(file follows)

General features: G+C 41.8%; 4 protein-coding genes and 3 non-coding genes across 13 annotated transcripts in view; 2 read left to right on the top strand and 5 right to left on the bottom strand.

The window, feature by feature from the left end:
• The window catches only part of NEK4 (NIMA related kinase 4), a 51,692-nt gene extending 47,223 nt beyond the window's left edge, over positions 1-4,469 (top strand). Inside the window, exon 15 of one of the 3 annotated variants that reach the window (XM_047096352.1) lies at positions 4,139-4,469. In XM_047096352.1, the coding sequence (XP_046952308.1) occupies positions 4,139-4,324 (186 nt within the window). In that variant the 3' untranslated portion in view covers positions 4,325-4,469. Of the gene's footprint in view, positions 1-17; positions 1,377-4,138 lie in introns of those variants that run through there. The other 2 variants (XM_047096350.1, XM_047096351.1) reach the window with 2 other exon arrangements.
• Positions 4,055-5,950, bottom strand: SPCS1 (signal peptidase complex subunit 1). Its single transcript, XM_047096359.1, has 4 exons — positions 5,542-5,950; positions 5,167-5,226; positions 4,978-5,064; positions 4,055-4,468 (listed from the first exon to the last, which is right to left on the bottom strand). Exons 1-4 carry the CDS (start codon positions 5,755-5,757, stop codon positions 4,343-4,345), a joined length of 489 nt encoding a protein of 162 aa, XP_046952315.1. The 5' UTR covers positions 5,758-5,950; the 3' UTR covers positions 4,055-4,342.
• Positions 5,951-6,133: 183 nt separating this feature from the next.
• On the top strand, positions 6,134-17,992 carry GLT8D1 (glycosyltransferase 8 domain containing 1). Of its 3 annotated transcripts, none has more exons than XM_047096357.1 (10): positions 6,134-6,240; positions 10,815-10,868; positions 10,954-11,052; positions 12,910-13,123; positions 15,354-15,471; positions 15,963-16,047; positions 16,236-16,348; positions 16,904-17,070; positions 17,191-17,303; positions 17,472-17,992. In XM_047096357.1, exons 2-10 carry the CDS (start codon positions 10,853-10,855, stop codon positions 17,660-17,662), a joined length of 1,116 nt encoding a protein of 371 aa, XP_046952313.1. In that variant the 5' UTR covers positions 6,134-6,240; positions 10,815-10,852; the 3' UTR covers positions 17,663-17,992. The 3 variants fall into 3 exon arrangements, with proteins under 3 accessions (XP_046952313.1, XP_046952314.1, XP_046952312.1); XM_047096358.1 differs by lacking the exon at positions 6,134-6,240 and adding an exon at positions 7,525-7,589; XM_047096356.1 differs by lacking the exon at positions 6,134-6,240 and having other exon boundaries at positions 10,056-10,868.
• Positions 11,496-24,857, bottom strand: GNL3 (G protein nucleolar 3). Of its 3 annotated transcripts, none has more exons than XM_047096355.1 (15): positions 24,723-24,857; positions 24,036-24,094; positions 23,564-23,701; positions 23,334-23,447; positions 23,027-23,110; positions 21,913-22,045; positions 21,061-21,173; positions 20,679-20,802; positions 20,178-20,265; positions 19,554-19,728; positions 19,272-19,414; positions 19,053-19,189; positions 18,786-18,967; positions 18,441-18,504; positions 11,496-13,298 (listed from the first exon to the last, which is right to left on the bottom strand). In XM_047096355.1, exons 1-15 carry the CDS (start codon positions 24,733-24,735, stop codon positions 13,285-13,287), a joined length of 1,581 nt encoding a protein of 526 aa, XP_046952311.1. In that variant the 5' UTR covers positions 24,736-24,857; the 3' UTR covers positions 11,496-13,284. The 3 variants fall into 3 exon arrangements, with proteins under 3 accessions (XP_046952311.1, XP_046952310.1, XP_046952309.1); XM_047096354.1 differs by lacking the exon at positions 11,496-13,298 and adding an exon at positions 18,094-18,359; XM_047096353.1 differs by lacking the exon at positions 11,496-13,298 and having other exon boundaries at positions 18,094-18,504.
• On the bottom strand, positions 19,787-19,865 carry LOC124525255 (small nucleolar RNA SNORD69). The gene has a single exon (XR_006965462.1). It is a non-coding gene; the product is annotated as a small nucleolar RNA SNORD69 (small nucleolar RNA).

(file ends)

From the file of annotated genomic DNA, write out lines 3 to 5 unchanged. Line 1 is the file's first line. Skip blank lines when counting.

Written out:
• The window catches only part of NEK4 (NIMA related kinase 4), a 51,692-nt gene extending 47,223 nt beyond the window's left edge, over positions 1-4,469 (top strand). Inside the window, exon 15 of one of the 3 annotated variants that reach the window (XM_047096352.1) lies at positions 4,139-4,469. In XM_047096352.1, the coding sequence (XP_046952308.1) occupies positions 4,139-4,324 (186 nt within the window). In that variant the 3' untranslated portion in view covers positions 4,325-4,469. Of the gene's footprint in view, positions 1-17; positions 1,377-4,138 lie in introns of those variants that run through there. The other 2 variants (XM_047096350.1, XM_047096351.1) reach the window with 2 other exon arrangements.
• Positions 4,055-5,950, bottom strand: SPCS1 (signal peptidase complex subunit 1). Its single transcript, XM_047096359.1, has 4 exons — positions 5,542-5,950; positions 5,167-5,226; positions 4,978-5,064; positions 4,055-4,468 (listed from the first exon to the last, which is right to left on the bottom strand). Exons 1-4 carry the CDS (start codon positions 5,755-5,757, stop codon positions 4,343-4,345), a joined length of 489 nt encoding a protein of 162 aa, XP_046952315.1. The 5' UTR covers positions 5,758-5,950; the 3' UTR covers positions 4,055-4,342.
• Positions 5,951-6,133: 183 nt separating this feature from the next.